Partly Cloudy72° FULL FORECASTPartly Cloudy72° FULL FORECAST
Make us your home page

Today’s top headlines delivered to you daily.

(View our Privacy Policy)

Early look at school grades shows up and downs as Florida pivots to a new system

Tampa Bay area schools saw a variety of results in their state grades delivered to districts late Thursday, with many showing improvement and several dropping a level.

The results, which the Tampa Bay Times obtained a day before their public release, show Hillsborough County elementary and middle schools logged in 98 A grades, compared with 61 a year ago. At the same time, the district had seven F-rated schools, up from five.

Hernando County's sole F-graded school from 2013 improved to a C, while its three A-rated schools held firm.

Pasco County saw five schools drop to F grades, from none the previous year. Two schools rose from B to A, but 10 dropped from A to B.

Five Pinellas schools that overhauled their staffs and were targeted for special help got no traction in their first year as "turnaround" schools: Melrose, Fairmount Park and Maximo elementaries kept their F grades, as did Azalea Middle School; Pinellas Park Middle remained a D school.

Some district officials worried that their school grades would not look good because they had begun making the transition from Florida's old academic standards to the new Common Core-based standards this year, while their students were evaluated with the Florida Comprehensive Assessment Test.

The FCAT measures the standards that are being jettisoned.

The current grading system also is being revised, after facing heavy criticism for being unfair with constantly changing measures.

Some administrators said they expected to see marks that would not reflect the true nature of their students' performance.

Superintendents across Florida have called for a three-year transition period to the new accountability system, with no penalties assessed during that period. The Legislature approved a one-year pause, starting in the fall.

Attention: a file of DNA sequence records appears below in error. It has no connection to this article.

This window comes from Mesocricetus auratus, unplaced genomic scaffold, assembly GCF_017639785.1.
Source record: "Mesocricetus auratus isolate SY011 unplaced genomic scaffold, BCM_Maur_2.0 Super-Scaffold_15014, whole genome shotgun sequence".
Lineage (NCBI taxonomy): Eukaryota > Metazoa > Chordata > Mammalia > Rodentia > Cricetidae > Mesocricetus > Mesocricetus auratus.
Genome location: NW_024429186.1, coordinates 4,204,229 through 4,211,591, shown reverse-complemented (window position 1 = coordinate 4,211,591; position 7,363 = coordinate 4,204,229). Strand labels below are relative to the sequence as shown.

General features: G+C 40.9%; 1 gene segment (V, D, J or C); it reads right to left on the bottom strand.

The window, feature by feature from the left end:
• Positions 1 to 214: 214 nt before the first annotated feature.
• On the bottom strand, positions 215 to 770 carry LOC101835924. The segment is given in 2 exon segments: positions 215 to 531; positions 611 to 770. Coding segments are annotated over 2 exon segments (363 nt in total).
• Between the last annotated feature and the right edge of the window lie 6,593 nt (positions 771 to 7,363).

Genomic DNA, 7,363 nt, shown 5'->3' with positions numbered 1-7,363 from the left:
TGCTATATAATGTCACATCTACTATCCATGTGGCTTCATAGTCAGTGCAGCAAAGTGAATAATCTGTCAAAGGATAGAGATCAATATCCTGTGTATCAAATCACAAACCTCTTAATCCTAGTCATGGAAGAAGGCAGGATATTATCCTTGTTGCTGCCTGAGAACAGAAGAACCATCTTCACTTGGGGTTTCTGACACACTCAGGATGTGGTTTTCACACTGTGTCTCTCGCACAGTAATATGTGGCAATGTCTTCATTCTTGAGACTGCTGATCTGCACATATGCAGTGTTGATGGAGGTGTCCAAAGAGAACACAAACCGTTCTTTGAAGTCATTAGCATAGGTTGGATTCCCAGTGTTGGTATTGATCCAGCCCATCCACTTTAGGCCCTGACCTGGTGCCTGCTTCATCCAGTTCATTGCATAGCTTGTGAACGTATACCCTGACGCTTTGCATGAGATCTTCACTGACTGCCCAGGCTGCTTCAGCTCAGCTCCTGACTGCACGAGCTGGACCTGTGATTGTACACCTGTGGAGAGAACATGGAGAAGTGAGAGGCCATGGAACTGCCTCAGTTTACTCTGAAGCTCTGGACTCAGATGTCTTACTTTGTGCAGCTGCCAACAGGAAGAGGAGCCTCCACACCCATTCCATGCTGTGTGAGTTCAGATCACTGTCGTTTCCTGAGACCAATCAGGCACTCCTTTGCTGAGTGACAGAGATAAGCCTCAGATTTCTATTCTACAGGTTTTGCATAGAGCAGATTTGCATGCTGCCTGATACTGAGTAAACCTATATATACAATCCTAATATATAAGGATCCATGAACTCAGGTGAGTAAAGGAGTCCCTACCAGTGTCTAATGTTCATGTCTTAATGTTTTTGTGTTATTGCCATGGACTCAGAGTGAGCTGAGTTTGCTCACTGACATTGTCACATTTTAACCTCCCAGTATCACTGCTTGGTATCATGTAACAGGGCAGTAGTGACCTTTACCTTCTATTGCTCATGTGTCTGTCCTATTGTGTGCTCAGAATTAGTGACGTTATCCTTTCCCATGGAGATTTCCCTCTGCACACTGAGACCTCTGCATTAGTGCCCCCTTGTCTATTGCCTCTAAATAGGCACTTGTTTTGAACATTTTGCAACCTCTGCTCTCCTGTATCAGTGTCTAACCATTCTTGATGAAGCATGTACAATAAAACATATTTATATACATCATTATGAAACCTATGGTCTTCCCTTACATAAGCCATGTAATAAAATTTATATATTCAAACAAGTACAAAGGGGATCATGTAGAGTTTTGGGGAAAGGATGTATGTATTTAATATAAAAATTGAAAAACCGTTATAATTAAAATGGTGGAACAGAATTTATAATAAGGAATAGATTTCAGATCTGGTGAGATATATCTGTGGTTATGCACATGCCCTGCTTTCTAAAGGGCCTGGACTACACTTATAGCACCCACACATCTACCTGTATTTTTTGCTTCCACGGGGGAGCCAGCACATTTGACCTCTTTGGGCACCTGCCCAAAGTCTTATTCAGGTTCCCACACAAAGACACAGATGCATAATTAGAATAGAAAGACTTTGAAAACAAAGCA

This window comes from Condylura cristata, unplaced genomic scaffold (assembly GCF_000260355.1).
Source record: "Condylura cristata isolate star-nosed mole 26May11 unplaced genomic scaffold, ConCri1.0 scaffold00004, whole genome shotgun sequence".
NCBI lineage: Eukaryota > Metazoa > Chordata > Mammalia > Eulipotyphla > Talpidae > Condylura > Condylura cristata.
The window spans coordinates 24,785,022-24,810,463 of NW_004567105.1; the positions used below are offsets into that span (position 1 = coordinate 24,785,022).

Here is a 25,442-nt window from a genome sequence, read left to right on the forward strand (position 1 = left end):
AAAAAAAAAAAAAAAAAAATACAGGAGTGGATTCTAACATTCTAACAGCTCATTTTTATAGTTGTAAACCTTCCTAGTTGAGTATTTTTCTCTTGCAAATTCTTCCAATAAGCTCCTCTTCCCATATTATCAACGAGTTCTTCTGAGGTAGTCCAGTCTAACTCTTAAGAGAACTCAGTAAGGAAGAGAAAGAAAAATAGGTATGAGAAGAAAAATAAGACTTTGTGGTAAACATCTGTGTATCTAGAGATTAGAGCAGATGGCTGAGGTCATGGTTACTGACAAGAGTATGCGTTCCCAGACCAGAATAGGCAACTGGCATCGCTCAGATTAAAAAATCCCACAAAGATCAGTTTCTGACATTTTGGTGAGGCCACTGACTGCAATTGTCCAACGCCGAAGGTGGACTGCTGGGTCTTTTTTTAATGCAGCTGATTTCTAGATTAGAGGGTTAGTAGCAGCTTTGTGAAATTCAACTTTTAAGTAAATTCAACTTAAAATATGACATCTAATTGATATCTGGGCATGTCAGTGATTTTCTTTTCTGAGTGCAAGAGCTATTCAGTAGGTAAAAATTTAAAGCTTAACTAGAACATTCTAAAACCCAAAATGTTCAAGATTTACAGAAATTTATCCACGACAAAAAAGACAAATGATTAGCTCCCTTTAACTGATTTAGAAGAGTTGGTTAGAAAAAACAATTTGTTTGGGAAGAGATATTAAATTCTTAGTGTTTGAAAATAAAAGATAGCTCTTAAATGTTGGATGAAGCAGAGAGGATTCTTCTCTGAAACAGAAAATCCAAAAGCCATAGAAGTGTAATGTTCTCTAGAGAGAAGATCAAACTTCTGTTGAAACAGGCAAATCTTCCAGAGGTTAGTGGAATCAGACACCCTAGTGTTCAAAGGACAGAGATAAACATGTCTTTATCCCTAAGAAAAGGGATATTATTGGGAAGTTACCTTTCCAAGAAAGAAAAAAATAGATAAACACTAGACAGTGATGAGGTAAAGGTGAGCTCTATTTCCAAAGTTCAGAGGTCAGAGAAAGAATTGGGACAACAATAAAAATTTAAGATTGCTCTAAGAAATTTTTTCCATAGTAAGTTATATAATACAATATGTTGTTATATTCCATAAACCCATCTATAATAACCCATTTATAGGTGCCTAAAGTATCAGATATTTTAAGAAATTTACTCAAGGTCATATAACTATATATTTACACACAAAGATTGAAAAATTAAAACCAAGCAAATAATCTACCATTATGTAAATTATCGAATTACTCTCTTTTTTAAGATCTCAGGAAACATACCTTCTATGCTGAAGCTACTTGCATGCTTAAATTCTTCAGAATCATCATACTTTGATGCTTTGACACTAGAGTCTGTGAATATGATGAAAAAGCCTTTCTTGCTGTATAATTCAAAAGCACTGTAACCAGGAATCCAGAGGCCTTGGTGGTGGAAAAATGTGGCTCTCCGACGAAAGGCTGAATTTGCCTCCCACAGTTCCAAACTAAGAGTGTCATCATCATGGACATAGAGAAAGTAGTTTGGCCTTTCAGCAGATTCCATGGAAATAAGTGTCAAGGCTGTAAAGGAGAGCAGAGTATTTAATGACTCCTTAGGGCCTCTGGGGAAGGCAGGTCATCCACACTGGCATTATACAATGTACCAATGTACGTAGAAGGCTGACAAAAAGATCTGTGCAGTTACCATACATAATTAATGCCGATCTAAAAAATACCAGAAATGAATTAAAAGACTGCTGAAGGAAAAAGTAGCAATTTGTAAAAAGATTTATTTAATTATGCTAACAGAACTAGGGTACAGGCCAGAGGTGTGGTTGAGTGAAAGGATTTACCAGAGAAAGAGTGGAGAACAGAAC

Education commissioner Pam Stewart has said that this year, the schools should have been teaching the old standards on the FCAT, and the grades should reflect that.

District officials will be considering next steps as they assess the grades in the coming days.

Among the more notable results:

• Hernando County's Eastside Elementary, its only F school last year, improved to a C.

• A longtime Pinellas magnet school accustomed to higher grades — John Hopkins Middle — got its first F. And a preK-8 school that is attracting more families, James B. Sanderlin, received its first A.

• Pasco's Lacoochee Elementary, which restaffed its faculty as part of a turnaround effort, raised its grade from D to C. Its other turnaround school, Hudson Elementary, remained at a D. Five schools, including Gulf Highlands, which had improved from an F in 2011, received F grades.

• Four of Hillsborough's five F-rated schools from last year raised their grades, including one — Woodmont Charter — to a C. Four D-rated schools improved to B, and three made A's. But Riverhills Elementary Magnet, created to turn around a persistently struggling school, earned an F despite its efforts.

Contact Jeffrey S. Solochek at or (813) 909-4614. Follow @jeffsolochek.

Early look at school grades shows up and downs as Florida pivots to a new system 07/10/14 [Last modified: Thursday, July 10, 2014 10:44pm]
Photo reprints | Article reprints

© 2017 Tampa Bay Times


Join the discussion: Click to view comments, add yours